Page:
BOSTON – The Massachusetts House and Senate Senate took historic steps to address the Alzheimer’s and dementia healthcare crisis in the Commonwealth voting to pass an Act relative to Alzheimer’s and related dementias in the Commonwealth. The legislation, championed in the Senate by Senator Jason Lewis, marks major progress in supporting individuals with Alzheimer’s and dementia, their families, and their caretakers.
“The Massachusetts Alzheimer’s and Dementia Act is critical for the hundreds of thousands of people in our state affected by these diseases,” said Senator Jason Lewis, Senate Chair of the Committee on Public Health. “We all know a friend, neighbor or loved one who has been touched by Alzheimer’s or dementia, and it is clearer than ever that the growing healthcare crisis requires bold and compassionate response and mitigation.”
More than 130,000 people are currently living with Alzheimer’s disease in Massachusetts—those individuals are being cared for by more than 337,000 family and friends. According to the Alzheimer’s Association, in 2018 Massachusetts will spend more than $1.6 billion in Medicaid costs caring for people with Alzheimer’s.
In 2017, Senator Lewis convened a special legislative hearing on the Alzheimer’s and dementia healthcare crisis. Advocates from around Massachusetts testified about the real challenges produced by dementia. This hearing was a catalyst for legislative action in the House and the Senate, as elected officials learned more about devastating toll of Alzheimer’s: not just on those with the disease, but also on their families and caregivers. Nearly 60 percent of caregivers rate the emotional stress as high or very high, and about 40 percent suffer from depression.
“Alzheimer’s is the single largest unaddressed public health threat in the 21st century and we remain on the front lines of this crisis every day here in the Commonwealth,” shared Daniel Zotos, Director of Public Policy & Advocacy of the Alzheimer’s Association, Massachusetts/New Hampshire Chapter. “This legislation follows in the tradition of Massachusetts being a national leader in health care and we commend the Legislature for ensuring everyone impacted by Alzheimer’s gets the quality care and support they deserve.”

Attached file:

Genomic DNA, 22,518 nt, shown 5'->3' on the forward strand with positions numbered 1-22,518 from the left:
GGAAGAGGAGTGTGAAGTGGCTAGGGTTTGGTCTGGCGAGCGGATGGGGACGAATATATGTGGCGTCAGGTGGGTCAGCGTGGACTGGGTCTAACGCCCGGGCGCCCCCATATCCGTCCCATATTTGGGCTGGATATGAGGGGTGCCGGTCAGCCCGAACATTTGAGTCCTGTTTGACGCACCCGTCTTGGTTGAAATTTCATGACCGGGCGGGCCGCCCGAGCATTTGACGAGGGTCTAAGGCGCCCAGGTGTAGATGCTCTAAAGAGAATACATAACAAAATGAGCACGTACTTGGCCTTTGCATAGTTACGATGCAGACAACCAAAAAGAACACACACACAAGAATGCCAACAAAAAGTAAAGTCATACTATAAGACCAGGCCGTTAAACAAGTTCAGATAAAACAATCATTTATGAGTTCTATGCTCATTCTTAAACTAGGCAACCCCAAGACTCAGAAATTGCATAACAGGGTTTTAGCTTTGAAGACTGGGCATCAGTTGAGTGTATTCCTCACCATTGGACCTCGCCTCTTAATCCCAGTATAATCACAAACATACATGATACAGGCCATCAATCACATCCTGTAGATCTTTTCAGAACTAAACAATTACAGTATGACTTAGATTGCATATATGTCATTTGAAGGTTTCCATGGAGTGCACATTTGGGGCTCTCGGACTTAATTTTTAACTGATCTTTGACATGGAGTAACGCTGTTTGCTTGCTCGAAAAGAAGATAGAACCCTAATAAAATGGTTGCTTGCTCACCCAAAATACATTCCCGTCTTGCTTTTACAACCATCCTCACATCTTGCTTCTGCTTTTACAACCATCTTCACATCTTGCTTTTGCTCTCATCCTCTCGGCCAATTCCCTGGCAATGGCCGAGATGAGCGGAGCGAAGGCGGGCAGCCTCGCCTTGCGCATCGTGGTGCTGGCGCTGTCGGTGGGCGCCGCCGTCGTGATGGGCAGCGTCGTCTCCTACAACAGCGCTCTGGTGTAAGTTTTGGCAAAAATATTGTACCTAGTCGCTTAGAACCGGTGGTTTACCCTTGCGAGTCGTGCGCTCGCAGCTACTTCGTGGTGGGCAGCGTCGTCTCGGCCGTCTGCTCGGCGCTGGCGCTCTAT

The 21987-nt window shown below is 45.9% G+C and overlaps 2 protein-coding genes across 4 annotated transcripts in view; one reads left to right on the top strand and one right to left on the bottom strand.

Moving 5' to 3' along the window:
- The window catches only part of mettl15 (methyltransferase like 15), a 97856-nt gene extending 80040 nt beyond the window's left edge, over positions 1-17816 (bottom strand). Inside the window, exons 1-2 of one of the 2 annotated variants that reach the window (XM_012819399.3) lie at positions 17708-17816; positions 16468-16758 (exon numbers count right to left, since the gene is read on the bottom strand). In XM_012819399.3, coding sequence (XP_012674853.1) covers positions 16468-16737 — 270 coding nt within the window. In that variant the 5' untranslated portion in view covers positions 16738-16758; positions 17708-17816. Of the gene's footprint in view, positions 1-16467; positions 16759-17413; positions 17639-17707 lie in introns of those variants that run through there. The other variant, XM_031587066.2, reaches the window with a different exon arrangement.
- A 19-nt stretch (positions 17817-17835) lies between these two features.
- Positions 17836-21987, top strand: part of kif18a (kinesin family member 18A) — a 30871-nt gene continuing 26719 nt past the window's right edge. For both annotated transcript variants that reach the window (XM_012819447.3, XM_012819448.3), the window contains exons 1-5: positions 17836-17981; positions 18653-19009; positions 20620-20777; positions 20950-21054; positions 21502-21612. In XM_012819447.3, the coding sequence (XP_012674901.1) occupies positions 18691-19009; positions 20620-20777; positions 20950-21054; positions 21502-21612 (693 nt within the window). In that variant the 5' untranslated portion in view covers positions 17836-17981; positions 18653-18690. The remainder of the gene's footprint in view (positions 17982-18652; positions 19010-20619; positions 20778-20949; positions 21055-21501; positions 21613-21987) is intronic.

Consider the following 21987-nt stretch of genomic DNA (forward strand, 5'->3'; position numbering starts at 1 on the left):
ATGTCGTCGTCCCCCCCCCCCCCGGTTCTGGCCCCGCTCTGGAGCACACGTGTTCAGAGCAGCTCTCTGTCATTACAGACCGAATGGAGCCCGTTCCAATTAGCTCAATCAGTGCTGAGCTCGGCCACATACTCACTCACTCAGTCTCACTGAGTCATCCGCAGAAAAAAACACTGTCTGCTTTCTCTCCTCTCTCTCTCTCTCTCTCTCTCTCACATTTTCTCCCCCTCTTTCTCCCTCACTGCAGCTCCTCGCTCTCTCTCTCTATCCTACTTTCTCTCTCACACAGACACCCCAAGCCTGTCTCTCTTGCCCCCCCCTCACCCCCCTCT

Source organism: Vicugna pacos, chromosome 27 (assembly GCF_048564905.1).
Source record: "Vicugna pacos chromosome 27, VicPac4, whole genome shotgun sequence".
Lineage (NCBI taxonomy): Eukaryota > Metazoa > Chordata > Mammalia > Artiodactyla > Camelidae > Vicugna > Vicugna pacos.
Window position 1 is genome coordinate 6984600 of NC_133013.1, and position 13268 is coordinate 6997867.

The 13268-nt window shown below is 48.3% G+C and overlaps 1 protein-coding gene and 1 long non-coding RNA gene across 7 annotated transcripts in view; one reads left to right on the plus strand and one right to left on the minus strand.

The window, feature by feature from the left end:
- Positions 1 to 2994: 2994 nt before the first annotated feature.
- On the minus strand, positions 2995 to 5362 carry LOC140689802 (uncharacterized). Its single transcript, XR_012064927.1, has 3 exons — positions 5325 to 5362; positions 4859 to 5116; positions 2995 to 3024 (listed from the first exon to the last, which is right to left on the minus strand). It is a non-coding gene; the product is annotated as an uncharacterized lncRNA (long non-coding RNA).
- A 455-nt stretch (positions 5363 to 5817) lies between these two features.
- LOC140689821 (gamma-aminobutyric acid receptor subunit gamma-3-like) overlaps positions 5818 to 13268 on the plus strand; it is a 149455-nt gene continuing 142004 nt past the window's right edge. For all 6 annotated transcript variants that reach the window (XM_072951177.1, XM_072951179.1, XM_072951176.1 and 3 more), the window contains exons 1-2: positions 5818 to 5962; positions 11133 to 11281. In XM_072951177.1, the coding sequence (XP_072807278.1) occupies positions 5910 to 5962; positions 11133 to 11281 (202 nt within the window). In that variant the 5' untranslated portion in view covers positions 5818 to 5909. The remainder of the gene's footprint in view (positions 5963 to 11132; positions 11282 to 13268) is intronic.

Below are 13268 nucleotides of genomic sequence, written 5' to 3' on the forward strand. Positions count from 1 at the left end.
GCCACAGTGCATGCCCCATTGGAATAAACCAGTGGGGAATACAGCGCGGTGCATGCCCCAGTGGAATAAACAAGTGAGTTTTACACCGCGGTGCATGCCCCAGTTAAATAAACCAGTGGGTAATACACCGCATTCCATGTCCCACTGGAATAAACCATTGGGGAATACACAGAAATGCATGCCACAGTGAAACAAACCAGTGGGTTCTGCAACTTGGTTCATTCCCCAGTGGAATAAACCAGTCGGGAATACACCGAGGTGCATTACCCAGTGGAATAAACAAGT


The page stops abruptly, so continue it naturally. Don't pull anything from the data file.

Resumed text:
The legislation helps patients and their families receive better, more comprehensive care. Caregiving for people with Alzheimer’s is an energy- and time-intensive endeavor and when medical emergencies occur for unrelated conditions, people with Alzheimer’s and related dementias often fare poorly in the acute care setting. This bill helps ensure that caseworkers, medical providers and hospital administrators and staff better understand Alzheimer’s disease so that they can provide the best treatment possible for patients and clients who are brought to them.
An Act relative to Alzheimer’s and related dementias in the Commonwealth supports individuals with Alzheimer’s and dementia and their families by:
- Tasking the Executive Office of Health and Human Services to develop and assess all state programs that address Alzheimer’s and create recommendations and implementation steps to address issues related to Alzheimer’s
- Creating an advisory council for Alzheimer’s disease research & treatment
- Requiring that all protective service caseworkers receive training on recognizing signs & symptoms of Alzheimer’s
- Requiring that all doctors, physician’s assistants, and nurses who serve adult populations complete a one-time course of training on diagnosis, treatment and care of people with Alzheimer’s
- Requiring physicians to report an initial diagnosis of Alzheimer’s to a member of a patient’s family (or a personal representative) and provide the family with information about understanding the diagnosis, creating care plans, and accessing medical and non-medical treatment options
- Requiring hospitals to create and implement an operational plan for the recognition of patients with Alzheimer’s and Dementia and treatment for those patients.
The bill now sits on Governor Charlie Baker’s desk awaiting his signature.